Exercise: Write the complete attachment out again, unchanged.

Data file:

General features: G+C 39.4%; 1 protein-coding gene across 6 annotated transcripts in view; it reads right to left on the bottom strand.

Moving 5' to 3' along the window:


General features: G+C 39.4%; 1 protein-coding gene across 6 annotated transcripts in view; it reads right to left on the bottom strand.

Moving 5' to 3' along the window: